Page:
Let's run our program and see what happens!

while not done:
    # Actions:
    #   a[0] changes the temperature between -dT (a[0] = 0.0) and +dT (a[0] = 1.0)
    #   a[1] changes the Volume between -dV (a[1] = 0.0) and +dV (a[1] = 1.0)
    #   a[2:] adds between none (a[2:] = 0.0) and all (a[2:] = 1.0) of each reactant
    if total_steps  < 20:
        action[0] = 1
        action[1] = 1
        action[2] = 0    # 1-chlorohexane
        action[3] = 0    # 2-chlorohexane
        action[4] = 1    # 3-chlorohexane
        action[5] = 1    # Na

        # Adding Reactants not needed:
        action[0] = 1
        action[1] = 1
        action[5] = 1
        action[4] = 1
        action[2] = 1
        action[3] = 1

    # perform the action and update the reward
    state, reward, done, __ = env.step(action)
    print('total_steps: ', total_steps)
    print('reward: %.2f ' % reward)
    total_reward += reward
    print('total reward: %.2f' % total_reward)
    # print(state)

    # render the plot
    # sleep(2)

    # increment one step
    total_steps += 1

    # append arrays for states over time

Notice that we get a high total reward. A visual representation of the reactants being used and total reward increasing can be seen in the subplot we produce!


This simply shows us the stats of the reaction vessel. It essentially shows everything from thermodynamic variables, to the amount of material

# ask user if they want to see stats of reaction vessel
show_stats = input("Show Reaction Vessel Stats ('Y'/'N') >>> ")

if show_stats.lower() in ["y", "yes"]:
    # open and check the material dict
    vessel_path = os.path.join(os.getcwd(), "vessel_experiment_0.pickle")
    with open(vessel_path, 'rb') as open_file:
        v = pickle.load(open_file)

    print("---------- VESSEL ----------")
    print("Label: {}".format(v.label))

    print("---------- THERMODYNAMIC VARIABLES ----------")
    print("Temperature (in K): {:e}".format(v.temperature))
    print("Volume (in L): {:e}".format(v.volume))
    print("Pressure (in kPa): {:e}".format(v.pressure))

    print("---------- MATERIAL_DICT ----------")
    for material, value_list in v._material_dict.items():
        print("{} : {}".format(material, value_list))

    print("---------- SOLUTE_DICT ----------")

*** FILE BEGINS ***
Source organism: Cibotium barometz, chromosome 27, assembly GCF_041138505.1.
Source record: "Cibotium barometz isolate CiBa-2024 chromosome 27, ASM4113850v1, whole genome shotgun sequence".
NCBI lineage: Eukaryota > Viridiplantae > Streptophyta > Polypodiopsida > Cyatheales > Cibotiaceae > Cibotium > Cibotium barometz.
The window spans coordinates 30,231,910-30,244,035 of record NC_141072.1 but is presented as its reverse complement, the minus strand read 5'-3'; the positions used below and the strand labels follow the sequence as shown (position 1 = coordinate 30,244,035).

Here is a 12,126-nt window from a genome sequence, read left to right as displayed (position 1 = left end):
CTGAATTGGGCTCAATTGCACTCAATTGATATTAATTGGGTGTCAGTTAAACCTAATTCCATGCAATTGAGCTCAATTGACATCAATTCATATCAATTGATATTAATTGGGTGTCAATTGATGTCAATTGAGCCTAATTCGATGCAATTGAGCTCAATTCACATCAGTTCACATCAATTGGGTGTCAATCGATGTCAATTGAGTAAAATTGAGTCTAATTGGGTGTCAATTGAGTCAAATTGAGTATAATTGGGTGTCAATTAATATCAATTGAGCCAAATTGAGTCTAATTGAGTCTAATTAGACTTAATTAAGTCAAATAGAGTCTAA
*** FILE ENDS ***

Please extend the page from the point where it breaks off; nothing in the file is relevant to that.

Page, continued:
for solute, value_list in v._solute_dict.items():
        print("{} : {}".format(solute, value_list))

This part of the code plots certain states over time.

# graph states over time
fig, (ax1, ax2, ax3, ax4) = plt.subplots(4)
ax1.plot(steps_over_time, reactant_1)
ax1.set_title('Steps vs. Reactant 1 (3-chlorohexane)')

ax2.plot(steps_over_time, reactant_2, 'tab:orange')
ax2.set_title('Steps vs. Reactant 2 (Na)')

ax3.plot(steps_over_time, reward_over_time, 'tab:green')
ax3.set_title('Steps vs Reward')

ax4.plot(steps_over_time, total_reward_over_time, 'tab:red')
ax4.set_title('Steps vs Total Reward')
ax4.set_ylabel('Total Reward')

plt.savefig('Final Subplots Demo Lesson 3.png')

For the second part of the experiment let's uncomment the code that adds the reactants not needed and run our code again.

# Adding Reactants not needed:
action[0] = 1
action[1] = 1
action[5] = 1
action[4] = 1
action[2] = 1
action[3] = 1

If we run this code we'll notice that our reward is significantly lower. It is a significant drop-off from the reward we get from our previous set of actions. Once again, the reason this is happening is that other reactions are taking place instead of the reaction that produces our desired material. This is because we add additional reactants such as 1-chlorohexane and 2-chlorohexane.

The next step for this reaction environment is to write an RL implementation that will allow the agent to solve this problem for you essentially maximizing our output of the desired material!